Probably the most accurate measurement of evapotranspiration is obtained by the use of lysimeters. A lysimeter is a device that is
hydrologically isolated from the surrounding soil. This device contains a known volume of soil, is usually planted to the crop under study, and has some means to directly measure the consumptive use of water. Lysimeters must be representative of the surrounding conditions and the soil types if they are to provide useful evapotranspiration measurements. Lysimetry establishes a datum for evapotranspiration calculations because it is the only method of measuring evapotranspiration where the investigator has complete knowledge of all the terms of the water balance equation. Harrold (1966) presents a comprehensive review of the use of lysimeters for measuring evapotranspiration.
Two types of lysimeters, which have worked quite well for calibration purposes, are the constant water table and the hydraulic weighing lysimeters. The constant water table lysimeters (Figure 8) are usually planted to grass or other crops with shallow root systems. On the other hand, the hydraulic weighing lysimeters (Figure 9) are usually planted to deeper rooted crops, such as alfalfa or corn.

Irrigation Timing
Irrigation water must be applied frequently enough so the crop is not subjected to a great degree of soil moisture stress in order to achieve full production. Proper timing depends on the water requirement of the particular crop, the stage of crop growth, the moisture storage capacity of the soil, and availability of water to the irrigator. Maintaining readily available soil water is essential if crops are to achieve satisfactory growth.

Field Observations

Determination of soil moisture content can be done by the Touch and Feel method. Soil that will not form a ball is an indication of
inadequate soil moisture. A dark green color and signs of wilting by the crop indicates that soil moisture is limited. However, these
symptoms may be difficult to distinguish from the symptoms of salinity.

Water Stage Recorder

Reservoir Float Valve

Sod :
SS2 Tubing

XWelded Aluminum Lysimeter
Tank Imxlm x 0.46m

Figure 8. Schematic of constant water-table lysimeter.

2cm I18 cm 2cm Flexible Plastic Manometers
Water Seal (filled with antifreeze)

122 cm Vle- Hg
1.2 cm Diameter V
I Bar Ceramic Candle

Pressure Line Constan
(6.5 mm Imperial Tubin cuum

Drainage Line TSample Dummy Lysimeter

Nylon(6.5mm Imperial Tubing) Collection Bottle for Temperature Correction
Butyl Rubber Tubing

Figure 9. Schematic of the construction of a hydraulic weighing lysimeter.


Calculations of ETp and E'Ta frcm l Data

Estimates of soil moisture-holding caPacity along with ETa estimates for a specific time period give a reasonably good indication of the rate of crop-water use. If available water stored in the root zone at each irrigation is less than estimated ETa for that period, calculations indicate that irrigation is applied too infrequently.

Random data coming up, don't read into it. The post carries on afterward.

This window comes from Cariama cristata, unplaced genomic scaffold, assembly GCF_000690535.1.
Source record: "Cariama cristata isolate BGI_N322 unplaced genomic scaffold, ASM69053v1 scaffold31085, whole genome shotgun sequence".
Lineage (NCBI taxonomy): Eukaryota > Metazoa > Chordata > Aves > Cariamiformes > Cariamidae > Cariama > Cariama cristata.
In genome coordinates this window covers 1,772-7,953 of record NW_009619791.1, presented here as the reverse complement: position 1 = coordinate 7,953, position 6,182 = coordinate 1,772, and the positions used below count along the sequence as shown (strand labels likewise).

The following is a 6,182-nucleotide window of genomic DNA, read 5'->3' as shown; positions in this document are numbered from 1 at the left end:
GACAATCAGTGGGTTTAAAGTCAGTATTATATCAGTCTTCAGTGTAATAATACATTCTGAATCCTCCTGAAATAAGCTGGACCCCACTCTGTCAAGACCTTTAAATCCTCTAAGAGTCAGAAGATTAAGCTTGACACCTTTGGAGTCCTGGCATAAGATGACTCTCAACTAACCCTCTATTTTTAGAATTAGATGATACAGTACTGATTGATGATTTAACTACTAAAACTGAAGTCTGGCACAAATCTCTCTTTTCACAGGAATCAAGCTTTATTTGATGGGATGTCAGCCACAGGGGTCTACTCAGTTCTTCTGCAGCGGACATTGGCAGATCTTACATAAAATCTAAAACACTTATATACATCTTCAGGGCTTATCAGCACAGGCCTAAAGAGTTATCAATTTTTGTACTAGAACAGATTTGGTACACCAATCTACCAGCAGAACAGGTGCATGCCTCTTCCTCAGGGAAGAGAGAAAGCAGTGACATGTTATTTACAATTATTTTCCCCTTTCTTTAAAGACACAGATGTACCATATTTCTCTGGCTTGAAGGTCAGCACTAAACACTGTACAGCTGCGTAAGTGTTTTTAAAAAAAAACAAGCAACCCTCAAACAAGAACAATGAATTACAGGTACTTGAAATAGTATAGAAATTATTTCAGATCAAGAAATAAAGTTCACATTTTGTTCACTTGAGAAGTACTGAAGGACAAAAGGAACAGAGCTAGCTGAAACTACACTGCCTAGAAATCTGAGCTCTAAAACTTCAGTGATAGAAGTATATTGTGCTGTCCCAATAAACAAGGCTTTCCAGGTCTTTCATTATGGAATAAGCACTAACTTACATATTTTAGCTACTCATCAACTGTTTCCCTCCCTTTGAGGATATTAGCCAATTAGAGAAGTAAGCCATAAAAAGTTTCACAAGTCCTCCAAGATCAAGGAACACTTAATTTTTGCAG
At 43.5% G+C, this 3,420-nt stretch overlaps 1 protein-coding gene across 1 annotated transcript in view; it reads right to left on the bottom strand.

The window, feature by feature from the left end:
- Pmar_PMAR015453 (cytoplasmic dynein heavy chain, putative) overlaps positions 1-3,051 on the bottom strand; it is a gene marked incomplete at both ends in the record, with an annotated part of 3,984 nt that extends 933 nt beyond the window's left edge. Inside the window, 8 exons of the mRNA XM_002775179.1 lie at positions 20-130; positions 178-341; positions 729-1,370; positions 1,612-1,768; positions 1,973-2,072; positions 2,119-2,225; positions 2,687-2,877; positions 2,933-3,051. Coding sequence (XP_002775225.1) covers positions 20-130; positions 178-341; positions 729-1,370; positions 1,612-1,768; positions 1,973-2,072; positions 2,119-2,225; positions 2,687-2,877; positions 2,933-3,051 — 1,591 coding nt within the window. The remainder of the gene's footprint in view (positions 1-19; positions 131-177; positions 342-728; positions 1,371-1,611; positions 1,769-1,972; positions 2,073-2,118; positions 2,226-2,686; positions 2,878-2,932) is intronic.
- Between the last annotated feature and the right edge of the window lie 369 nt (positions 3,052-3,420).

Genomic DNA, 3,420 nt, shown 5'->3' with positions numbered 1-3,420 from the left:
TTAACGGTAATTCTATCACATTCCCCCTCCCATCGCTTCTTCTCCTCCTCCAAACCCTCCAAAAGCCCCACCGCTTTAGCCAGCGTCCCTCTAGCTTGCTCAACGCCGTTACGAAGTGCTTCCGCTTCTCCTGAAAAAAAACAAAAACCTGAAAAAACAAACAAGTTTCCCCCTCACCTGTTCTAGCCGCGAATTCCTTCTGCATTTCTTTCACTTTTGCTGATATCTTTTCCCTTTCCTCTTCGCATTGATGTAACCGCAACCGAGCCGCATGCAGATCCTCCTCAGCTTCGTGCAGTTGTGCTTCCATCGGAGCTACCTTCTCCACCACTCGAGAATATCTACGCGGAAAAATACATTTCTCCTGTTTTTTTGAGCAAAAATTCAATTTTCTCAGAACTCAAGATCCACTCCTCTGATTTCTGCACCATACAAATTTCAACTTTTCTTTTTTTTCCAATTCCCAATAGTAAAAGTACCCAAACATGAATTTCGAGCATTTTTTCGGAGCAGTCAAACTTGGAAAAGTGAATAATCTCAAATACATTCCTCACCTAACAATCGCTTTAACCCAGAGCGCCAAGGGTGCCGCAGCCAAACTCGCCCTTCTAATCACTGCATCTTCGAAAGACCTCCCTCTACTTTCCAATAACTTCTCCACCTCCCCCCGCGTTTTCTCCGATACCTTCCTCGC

Field Measurements

Fundamental characterizations for evaluating proper irrigation timing is the determination of field capacity, wilting point, and amount of available soil water stored between these two values for a given soil. Usually the best crop growth will be obtained if soil moisture does not fall below 50 percent of the available supply, generally called the "readily available" supply. In terms of soil moisture stress, the readily available moisture usually falls into the range of less than 1-2 bars tension.

Tensiometers, Gypsum Blocks, or Fiberglass Blocks

Tensiometers are well-adapted for sandy soils. The range in their measurement is from 0-1 bar tension. The range in gypsum and
fiberglass blocks is from 1-15 bars tension and these are best adapted to medium-to-fine-textured soils. The above devices can be used as a check to see if irrigation frequency is satisfactory or as a guide to application time.

Gravimetric and Neutron Probe Moistlure Measurements

Either gravimetric soil moisture samples or neutron probe measurements can be used to evaluate the acceptability of the usual timing of irrigation. These measurements can also be used to develop guidelines for the best irrigation timing practices. Measurements of this type are usually fundamental for any "water budget" or "water balance" studies, which are defined in the next chapter. Direct
measurement of soil moisture is potentially the most accurate method for evaluating irrigation timing, especially if groundwater is utilized by plant roots.


Irrigation Timing as a Function of ET Estimates

Estimates of ET from open-pan measurements and/or climatic data entail somewhat less work than gravimetric moisture sampling or neutron probe measurements since they are independently determined. If it is possible to change the time of irrigation, then it can be adjusted to fit climatic changes.


Cropping Patterns

Cropping patterns, as shown in Figure 10, refer to the cropping intensities and crop rotations including fallow, crop mixes, polyculture, and relay cropping. The first step is to determine the definition of cropping intensity being used in the region or country. Usually there is one accepted definition used by the agricultural census or the Department of Agriculture in a country. Some definitions and examples of cropping intensities are given in Table 11.

Crop Rotation
Investigation of crop rotations ascertains the actual sequences of crops grown on different fields. Also, the use of fallow for each field over time is recorded.

Crop Mixes
The purpose of a crop mix study is to check the types of crops cultivated for individual farms and a large area. For example, is the farm primarily a wheat-cotton farm, a wheat-fodder farm, a vegetable farm, or one with a variety of crops?